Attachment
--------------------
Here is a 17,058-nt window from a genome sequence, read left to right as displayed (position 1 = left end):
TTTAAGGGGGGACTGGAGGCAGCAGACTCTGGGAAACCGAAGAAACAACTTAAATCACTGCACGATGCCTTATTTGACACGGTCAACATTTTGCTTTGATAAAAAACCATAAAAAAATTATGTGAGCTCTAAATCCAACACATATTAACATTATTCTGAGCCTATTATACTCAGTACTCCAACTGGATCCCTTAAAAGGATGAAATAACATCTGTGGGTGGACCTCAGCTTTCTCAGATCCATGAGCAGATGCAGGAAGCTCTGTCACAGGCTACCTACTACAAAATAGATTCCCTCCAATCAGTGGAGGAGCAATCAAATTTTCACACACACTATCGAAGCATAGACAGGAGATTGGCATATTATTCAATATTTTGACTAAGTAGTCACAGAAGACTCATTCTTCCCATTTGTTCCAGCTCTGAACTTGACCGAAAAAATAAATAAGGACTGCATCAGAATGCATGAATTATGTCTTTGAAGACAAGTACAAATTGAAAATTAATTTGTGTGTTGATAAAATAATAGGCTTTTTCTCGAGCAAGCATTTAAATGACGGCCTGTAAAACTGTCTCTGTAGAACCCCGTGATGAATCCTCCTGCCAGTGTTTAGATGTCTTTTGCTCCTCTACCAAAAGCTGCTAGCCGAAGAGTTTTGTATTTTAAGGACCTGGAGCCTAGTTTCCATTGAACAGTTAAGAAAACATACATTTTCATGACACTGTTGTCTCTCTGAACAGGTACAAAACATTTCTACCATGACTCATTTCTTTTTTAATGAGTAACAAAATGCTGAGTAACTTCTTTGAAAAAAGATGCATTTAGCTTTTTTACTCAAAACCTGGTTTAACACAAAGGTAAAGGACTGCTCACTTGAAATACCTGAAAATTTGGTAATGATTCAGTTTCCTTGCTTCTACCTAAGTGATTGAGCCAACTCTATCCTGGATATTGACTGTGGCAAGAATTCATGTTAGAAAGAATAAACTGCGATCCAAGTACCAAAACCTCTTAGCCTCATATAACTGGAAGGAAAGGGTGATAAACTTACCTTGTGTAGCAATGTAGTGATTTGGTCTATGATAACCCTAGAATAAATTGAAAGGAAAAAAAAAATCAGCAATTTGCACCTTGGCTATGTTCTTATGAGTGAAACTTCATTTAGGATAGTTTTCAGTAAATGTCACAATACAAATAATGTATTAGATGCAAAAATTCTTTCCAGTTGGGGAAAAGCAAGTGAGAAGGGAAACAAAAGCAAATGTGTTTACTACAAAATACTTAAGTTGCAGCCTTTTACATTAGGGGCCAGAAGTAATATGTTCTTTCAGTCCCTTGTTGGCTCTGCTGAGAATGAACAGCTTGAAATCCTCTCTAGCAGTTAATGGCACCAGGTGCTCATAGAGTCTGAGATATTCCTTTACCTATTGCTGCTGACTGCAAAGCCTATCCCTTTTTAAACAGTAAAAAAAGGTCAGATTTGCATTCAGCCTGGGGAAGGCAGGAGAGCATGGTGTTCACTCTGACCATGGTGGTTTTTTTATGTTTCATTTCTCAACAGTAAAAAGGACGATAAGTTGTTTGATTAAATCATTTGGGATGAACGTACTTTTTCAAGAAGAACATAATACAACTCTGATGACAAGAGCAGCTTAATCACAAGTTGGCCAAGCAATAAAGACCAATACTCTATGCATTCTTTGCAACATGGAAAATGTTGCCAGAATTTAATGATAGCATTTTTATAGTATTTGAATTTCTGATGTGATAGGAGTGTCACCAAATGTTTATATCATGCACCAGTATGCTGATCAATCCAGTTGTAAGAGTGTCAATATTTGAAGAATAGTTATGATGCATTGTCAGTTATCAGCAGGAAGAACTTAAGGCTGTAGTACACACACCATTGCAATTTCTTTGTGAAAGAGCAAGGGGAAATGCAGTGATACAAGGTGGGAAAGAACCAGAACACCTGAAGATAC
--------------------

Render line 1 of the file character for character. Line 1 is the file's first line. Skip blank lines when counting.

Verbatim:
Here is a 17,058-nt window from a genome sequence, read left to right as displayed (position 1 = left end):